Using Multivariate Quantile Regression Analysis to Explore Cardiovascular Risk Differences in Subjects with Chronic Kidney Disease by Race and Ethnicity: Findings from the U.S. Chronic Renal Insufficiency Cohort Study


  • Longjian Liu Drexel University School of Public Health



Background and Aims: Adults with chronic kidney disease (CKD) carry an extraordinarily high risk for cardiovascular disease (CVD).The present study aimed to test two hypotheses that: (1) CVD risk factors disproportionately affect non-Hispanic black (NHB) with CKD than non-Hispanic white (NHW). (2) This difference significantly contributes to an excess risk of CVD in NHB versus NHW.


Methods: A total of 3,939 aged 21-74 years old participating in the Chronic Renal Insufficiency Cohort Study was analyzed. A sum weighted CVDRisk score was constructed from well-established CVD risk factors. Differences in CVDRisk score by race/ethnicity were tested using quantile regression (Qreg) analysis.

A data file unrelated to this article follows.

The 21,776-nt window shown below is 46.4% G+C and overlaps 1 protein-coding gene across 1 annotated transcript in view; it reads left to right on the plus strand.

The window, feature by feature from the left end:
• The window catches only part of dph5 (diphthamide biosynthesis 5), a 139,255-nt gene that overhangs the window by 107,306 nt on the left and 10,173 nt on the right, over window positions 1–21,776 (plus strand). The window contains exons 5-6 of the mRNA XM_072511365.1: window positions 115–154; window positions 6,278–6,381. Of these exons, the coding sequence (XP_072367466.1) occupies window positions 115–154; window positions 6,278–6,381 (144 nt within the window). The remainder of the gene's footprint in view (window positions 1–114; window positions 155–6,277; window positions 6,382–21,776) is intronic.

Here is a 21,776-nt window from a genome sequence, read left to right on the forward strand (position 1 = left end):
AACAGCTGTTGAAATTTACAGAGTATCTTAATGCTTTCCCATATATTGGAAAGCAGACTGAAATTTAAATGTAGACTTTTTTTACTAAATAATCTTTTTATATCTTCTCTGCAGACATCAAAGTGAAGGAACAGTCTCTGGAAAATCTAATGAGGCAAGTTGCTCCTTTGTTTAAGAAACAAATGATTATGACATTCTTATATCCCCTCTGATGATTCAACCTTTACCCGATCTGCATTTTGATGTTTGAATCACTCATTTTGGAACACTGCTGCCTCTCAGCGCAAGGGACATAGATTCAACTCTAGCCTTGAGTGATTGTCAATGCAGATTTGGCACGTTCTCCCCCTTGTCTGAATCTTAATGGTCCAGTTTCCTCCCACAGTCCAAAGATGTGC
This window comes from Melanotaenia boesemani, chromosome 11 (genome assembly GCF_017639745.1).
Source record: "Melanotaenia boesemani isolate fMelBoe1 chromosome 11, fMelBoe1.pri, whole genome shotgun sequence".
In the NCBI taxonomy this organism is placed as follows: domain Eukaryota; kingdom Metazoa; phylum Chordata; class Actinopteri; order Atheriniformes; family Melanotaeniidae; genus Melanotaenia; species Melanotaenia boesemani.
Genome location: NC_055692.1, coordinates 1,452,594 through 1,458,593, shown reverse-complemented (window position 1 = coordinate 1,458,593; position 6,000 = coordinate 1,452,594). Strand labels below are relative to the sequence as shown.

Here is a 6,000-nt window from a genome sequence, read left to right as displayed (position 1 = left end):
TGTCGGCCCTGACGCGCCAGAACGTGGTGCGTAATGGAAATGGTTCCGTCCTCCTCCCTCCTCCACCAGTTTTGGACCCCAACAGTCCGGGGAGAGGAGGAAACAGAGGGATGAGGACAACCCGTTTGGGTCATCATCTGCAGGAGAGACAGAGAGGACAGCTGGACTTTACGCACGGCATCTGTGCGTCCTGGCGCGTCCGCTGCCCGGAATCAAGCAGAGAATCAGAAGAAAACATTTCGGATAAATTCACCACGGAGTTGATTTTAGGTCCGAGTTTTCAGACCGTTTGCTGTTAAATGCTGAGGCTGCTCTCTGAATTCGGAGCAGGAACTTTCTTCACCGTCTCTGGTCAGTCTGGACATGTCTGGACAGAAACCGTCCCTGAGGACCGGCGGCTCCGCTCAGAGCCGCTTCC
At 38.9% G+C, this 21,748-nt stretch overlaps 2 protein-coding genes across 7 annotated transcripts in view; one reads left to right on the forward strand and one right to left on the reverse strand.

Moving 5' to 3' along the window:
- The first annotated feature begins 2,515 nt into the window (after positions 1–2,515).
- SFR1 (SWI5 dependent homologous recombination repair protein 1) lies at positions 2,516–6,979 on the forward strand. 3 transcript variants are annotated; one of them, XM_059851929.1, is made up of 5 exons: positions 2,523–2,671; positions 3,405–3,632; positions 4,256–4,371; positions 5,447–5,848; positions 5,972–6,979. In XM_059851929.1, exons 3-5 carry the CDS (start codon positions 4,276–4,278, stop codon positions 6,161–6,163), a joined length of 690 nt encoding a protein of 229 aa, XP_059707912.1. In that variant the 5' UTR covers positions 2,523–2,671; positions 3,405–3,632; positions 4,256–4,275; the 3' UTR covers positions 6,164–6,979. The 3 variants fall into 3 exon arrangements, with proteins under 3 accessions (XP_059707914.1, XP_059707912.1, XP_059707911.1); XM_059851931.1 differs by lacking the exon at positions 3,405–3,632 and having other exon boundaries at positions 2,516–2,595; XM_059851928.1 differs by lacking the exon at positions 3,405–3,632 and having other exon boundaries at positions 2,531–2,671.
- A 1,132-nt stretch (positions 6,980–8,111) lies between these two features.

Results: The prevalence of CVD was 30.7% in NHW and 38.2% in NHB (p<0.001). The means (SD) of CVDRisk score were 12.6 (5.7) in NHW and 14.6 (6.4) in NHB (p<0.001). Qreg analysis indicated that NHB with estimate glomerular filtration rate (eGFR) 30-59.9 ml/min/1.73m2 had significantly higher (worse) CVDRisk scores across all quantiles (Qs) than NHW. This race differences in CVDRisk were also significantly higher in NHB with eGFR 60-70 ml/min/1.73m2 in Qs 1 and 2 as compared to their NHW counterparts. An estimated 35.8% of the excess prevalent CVD could be attributable to the difference in CVDRisk for NHB versus NHW.


Conclusion: NHB have a significantly higher CVD risk factor score in those with moderate and mild CKD than NHW.

Author Biography

Longjian Liu, Drexel University School of Public Health

Associate Professor, Department of Epidemiology and Biostatistics

Interim Chair, Department of Environmental and Occupational Health

Drexel University School of Public Health, Philadelphia, PA, United States






Original Article